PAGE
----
BIOGRAPHY: An architect and engineer by training, Carlo Ratti practices in Italy and teaches at the Massachusetts Institute of Technology, where he directs the Senseable City Lab. He graduated from the Politecnico di Torino and the École Nationale des Ponts et Chaussées in Paris, and later earned his MPhil and PhD at the University of Cambridge, UK. In 2001 he was Fulbright Visiting Scholar to the Massachusetts Institute of Technology.
Carlo holds several patents and has co-authored over 250 publications. As well as being a regular contributor to the architecture magazine Domus and the Italian newspaper Il Sole 24 Ore, he has written for the BBC, La Stampa, Scientific American and The New York Times. His work has been exhibited worldwide at venues such as the Venice Biennale, the Design Museum Barcelona, the Science Museum in London, GAFTA in San Francisco, MoMA in New York and MAXXI in Rome.
Carlo has been featured in Esquire Magazine’s ‘2008 Best & Brightest’ list and in Thames & Hudson’s selection of ‘60 innovators’ shaping our creative future. In 2010 Blueprint Magazine included him as one of the ‘25 People Who Will Change the World of Design’, Forbes listed him as one of the ‘Names You Need To Know’ in 2011 and Fast Company named him as one of the ’50 Most Influential Designers in America’. He was also featured in Wired Magazine’s ‘Smart List 2012: 50 people who will change the world’. At the 2008 World Expo, his Digital Water Pavilion was hailed by TIME Magazine as one of the ‘Best Inventions of the Year’. In 2011, Carlo was awarded the Renzo Piano Foundation prize for ‘New Talents in Architecture’. Carlo has been a presenter at TED (in 2011), program director at the Strelka Institute for Media, Architecture and Design in Moscow, curator of the ‘2012 BMW Guggenheim Pavilion’ in Berlin, and was named ‘Inaugural Innovator in Residence’ by the Queensland Government.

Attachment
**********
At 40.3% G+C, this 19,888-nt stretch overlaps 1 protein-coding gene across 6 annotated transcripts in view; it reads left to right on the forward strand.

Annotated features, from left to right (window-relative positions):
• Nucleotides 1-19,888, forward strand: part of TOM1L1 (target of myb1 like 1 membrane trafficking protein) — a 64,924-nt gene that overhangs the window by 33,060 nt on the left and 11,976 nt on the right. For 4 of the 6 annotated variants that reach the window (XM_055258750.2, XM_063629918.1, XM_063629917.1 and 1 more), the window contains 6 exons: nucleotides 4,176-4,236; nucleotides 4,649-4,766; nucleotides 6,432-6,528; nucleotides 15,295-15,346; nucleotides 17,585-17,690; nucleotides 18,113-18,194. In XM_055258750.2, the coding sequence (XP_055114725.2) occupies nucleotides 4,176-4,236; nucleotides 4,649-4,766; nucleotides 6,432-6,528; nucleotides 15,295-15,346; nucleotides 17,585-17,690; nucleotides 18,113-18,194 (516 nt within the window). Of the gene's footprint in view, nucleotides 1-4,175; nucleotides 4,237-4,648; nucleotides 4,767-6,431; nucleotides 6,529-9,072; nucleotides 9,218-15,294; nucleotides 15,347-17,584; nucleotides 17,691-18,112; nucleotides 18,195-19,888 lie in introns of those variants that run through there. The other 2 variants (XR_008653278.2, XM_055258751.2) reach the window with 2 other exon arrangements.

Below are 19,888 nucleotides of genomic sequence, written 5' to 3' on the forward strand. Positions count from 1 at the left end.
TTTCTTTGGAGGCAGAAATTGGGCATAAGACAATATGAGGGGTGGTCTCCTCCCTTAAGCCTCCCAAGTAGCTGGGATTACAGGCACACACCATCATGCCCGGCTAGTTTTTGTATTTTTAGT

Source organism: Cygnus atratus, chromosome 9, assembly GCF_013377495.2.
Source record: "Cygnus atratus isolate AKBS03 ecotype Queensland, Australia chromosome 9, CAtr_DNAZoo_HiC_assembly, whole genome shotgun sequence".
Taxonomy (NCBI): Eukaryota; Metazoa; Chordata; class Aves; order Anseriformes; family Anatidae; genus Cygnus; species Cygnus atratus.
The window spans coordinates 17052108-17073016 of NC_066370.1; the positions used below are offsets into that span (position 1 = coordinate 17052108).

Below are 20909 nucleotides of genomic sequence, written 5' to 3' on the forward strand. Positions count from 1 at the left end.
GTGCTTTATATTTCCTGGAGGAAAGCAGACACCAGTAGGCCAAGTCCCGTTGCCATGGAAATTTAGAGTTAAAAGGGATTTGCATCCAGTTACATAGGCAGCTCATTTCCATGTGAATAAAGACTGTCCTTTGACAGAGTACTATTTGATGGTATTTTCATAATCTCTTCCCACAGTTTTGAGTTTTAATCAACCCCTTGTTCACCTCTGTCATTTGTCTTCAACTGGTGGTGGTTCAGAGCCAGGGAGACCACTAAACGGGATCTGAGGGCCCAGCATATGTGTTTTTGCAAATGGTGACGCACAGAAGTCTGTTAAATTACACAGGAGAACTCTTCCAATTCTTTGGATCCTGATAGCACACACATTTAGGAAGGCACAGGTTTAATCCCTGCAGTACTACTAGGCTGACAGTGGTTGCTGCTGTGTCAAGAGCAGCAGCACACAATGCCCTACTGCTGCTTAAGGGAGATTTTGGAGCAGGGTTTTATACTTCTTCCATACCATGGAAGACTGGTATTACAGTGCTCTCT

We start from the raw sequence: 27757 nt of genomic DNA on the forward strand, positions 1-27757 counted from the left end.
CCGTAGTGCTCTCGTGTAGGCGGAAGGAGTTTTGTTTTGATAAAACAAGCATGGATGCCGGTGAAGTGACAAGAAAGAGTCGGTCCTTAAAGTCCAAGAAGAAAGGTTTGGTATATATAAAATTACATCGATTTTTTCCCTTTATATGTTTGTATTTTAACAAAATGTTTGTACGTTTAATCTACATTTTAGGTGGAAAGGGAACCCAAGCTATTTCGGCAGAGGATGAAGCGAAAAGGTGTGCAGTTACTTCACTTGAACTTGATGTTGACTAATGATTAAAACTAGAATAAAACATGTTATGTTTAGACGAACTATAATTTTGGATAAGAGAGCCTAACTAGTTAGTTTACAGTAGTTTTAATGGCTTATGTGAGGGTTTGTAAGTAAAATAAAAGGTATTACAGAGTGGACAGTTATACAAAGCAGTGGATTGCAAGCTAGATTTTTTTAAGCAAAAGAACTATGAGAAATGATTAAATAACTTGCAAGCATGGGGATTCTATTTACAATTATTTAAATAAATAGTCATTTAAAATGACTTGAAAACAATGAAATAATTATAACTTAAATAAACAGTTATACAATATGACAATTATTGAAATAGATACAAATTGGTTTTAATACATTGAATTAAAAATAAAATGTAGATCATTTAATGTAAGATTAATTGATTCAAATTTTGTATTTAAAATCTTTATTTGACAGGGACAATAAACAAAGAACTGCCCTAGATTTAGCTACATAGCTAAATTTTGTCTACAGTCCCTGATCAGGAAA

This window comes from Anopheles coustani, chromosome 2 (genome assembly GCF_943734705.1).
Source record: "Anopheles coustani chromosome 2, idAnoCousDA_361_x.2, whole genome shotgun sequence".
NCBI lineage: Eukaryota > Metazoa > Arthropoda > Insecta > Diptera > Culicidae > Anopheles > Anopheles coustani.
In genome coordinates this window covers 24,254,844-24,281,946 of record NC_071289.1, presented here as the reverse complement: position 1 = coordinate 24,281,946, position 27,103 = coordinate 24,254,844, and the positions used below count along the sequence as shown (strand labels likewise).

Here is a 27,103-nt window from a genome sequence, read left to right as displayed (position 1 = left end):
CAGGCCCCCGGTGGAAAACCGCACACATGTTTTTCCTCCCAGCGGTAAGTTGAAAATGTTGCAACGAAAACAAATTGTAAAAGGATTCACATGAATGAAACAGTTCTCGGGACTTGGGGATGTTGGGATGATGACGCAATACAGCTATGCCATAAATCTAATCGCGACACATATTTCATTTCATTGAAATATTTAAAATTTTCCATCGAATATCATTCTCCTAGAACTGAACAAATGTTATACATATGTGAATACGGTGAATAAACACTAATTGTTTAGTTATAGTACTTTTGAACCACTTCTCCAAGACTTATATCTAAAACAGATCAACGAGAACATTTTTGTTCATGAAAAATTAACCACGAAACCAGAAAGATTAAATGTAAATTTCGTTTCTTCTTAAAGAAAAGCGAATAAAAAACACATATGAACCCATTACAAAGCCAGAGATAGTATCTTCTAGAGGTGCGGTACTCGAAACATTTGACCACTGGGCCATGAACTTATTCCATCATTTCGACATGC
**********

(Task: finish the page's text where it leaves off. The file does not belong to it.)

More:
The Italian Minister of Culture also named Carlo as a member of the Italian Design Council – an advisory board to the Italian Government that includes 25 leaders of design in Italy. He is currently serving as a member of the World Economic Forum ‘Global Agenda Council for Urban Management’ and is curator of the ‘Future Food District’ pavilion for the 2015 World Expo in Milan.
1- Fulbright Commission: Professor Ratti could you please tell us why in 2000 you decided to continue your research activities in the U.S? Could you also tell us why you chose the Fulbright Program to support this decision?
At the time I was about to finish my PhD at the University of Cambridge. Bill Mitchell, who was then the Dean of the School of Architecture and Planning at MIT, attended one of my public presentations and invited me to spend some time in the USA to continue my research. We decided together to apply to the Fulbright Program. I had already heard a lot about it as my dad had been a Fulbrighter when he did his own PhD. Also, Umberto Eco – who wrote one of my recommendation letters for the Commission and with whom I was working at the time – was himself an alumnus. Retrospectively, I can now say that it was a great decision: the Fulbright is probably the best way to land at a US university.
2- In 2000 you came to the MIT Media Lab to carry out your research activities. Could you tell us something about your project?
Of course! I started working with Hiroshi Ishii at the MIT Media Lab. His group was called Tangible Media and he was passionate about the convergence of bits and atoms in our everyday life. I started looking at the same topic at the scale of the built environment.